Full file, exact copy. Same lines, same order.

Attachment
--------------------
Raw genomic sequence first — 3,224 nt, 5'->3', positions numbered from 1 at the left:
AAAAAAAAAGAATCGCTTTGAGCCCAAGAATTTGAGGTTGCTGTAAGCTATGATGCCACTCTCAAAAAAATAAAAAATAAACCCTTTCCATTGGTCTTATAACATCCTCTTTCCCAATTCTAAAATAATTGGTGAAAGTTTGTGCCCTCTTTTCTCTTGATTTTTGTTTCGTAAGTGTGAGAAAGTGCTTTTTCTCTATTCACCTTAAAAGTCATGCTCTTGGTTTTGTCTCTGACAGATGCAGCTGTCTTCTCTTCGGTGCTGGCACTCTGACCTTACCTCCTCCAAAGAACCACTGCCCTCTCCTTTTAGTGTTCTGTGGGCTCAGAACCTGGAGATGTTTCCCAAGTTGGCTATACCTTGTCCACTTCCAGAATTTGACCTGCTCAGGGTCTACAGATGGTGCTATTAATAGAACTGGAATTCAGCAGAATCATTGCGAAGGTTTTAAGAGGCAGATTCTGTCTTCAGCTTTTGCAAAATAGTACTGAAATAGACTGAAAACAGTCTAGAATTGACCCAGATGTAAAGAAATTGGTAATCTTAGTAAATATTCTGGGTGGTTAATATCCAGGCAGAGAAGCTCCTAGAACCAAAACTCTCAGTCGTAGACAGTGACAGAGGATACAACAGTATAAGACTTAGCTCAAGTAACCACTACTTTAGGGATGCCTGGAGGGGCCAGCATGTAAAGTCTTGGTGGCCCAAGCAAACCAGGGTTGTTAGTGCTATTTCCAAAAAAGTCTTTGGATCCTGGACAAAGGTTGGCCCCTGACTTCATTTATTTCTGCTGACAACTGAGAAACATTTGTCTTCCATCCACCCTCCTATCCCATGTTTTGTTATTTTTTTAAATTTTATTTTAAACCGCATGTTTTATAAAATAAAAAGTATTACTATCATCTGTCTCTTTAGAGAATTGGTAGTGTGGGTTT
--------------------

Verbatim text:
Raw genomic sequence first — 3,224 nt, 5'->3', positions numbered from 1 at the left:
AAAAAAAAAGAATCGCTTTGAGCCCAAGAATTTGAGGTTGCTGTAAGCTATGATGCCACTCTCAAAAAAATAAAAAATAAACCCTTTCCATTGGTCTTATAACATCCTCTTTCCCAATTCTAAAATAATTGGTGAAAGTTTGTGCCCTCTTTTCTCTTGATTTTTGTTTCGTAAGTGTGAGAAAGTGCTTTTTCTCTATTCACCTTAAAAGTCATGCTCTTGGTTTTGTCTCTGACAGATGCAGCTGTCTTCTCTTCGGTGCTGGCACTCTGACCTTACCTCCTCCAAAGAACCACTGCCCTCTCCTTTTAGTGTTCTGTGGGCTCAGAACCTGGAGATGTTTCCCAAGTTGGCTATACCTTGTCCACTTCCAGAATTTGACCTGCTCAGGGTCTACAGATGGTGCTATTAATAGAACTGGAATTCAGCAGAATCATTGCGAAGGTTTTAAGAGGCAGATTCTGTCTTCAGCTTTTGCAAAATAGTACTGAAATAGACTGAAAACAGTCTAGAATTGACCCAGATGTAAAGAAATTGGTAATCTTAGTAAATATTCTGGGTGGTTAATATCCAGGCAGAGAAGCTCCTAGAACCAAAACTCTCAGTCGTAGACAGTGACAGAGGATACAACAGTATAAGACTTAGCTCAAGTAACCACTACTTTAGGGATGCCTGGAGGGGCCAGCATGTAAAGTCTTGGTGGCCCAAGCAAACCAGGGTTGTTAGTGCTATTTCCAAAAAAGTCTTTGGATCCTGGACAAAGGTTGGCCCCTGACTTCATTTATTTCTGCTGACAACTGAGAAACATTTGTCTTCCATCCACCCTCCTATCCCATGTTTTGTTATTTTTTTAAATTTTATTTTAAACCGCATGTTTTATAAAATAAAAAGTATTACTATCATCTGTCTCTTTAGAGAATTGGTAGTGTGGGTTT